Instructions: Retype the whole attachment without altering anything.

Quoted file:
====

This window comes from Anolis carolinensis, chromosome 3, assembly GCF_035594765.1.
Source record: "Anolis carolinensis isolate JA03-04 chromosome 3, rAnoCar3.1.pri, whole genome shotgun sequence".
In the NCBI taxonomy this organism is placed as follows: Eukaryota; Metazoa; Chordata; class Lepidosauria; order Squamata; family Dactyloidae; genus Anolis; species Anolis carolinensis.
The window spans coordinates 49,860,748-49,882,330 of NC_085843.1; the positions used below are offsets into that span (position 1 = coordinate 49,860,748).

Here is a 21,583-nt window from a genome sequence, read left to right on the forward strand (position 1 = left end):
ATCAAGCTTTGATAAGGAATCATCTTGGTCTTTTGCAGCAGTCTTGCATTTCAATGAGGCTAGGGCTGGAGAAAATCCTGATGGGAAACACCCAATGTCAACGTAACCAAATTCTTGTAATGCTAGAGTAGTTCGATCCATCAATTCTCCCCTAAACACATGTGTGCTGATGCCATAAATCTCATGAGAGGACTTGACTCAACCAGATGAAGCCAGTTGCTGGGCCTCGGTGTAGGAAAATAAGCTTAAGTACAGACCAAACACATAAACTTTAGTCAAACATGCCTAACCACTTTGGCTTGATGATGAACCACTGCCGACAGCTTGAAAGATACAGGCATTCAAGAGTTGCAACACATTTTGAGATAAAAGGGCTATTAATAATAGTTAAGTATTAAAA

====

This window comes from Anolis carolinensis, chromosome 3, assembly GCF_035594765.1.
Source record: "Anolis carolinensis isolate JA03-04 chromosome 3, rAnoCar3.1.pri, whole genome shotgun sequence".
In the NCBI taxonomy this organism is placed as follows: Eukaryota; Metazoa; Chordata; class Lepidosauria; order Squamata; family Dactyloidae; genus Anolis; species Anolis carolinensis.
The window spans coordinates 49,860,748-49,882,330 of NC_085843.1; the positions used below are offsets into that span (position 1 = coordinate 49,860,748).

Here is a 21,583-nt window from a genome sequence, read left to right on the forward strand (position 1 = left end):
ATCAAGCTTTGATAAGGAATCATCTTGGTCTTTTGCAGCAGTCTTGCATTTCAATGAGGCTAGGGCTGGAGAAAATCCTGATGGGAAACACCCAATGTCAACGTAACCAAATTCTTGTAATGCTAGAGTAGTTCGATCCATCAATTCTCCCCTAAACACATGTGTGCTGATGCCATAAATCTCATGAGAGGACTTGACTCAACCAGATGAAGCCAGTTGCTGGGCCTCGGTGTAGGAAAATAAGCTTAAGTACAGACCAAACACATAAACTTTAGTCAAACATGCCTAACCACTTTGGCTTGATGATGAACCACTGCCGACAGCTTGAAAGATACAGGCATTCAAGAGTTGCAACACATTTTGAGATAAAAGGGCTATTAATAATAGTTAAGTATTAAAA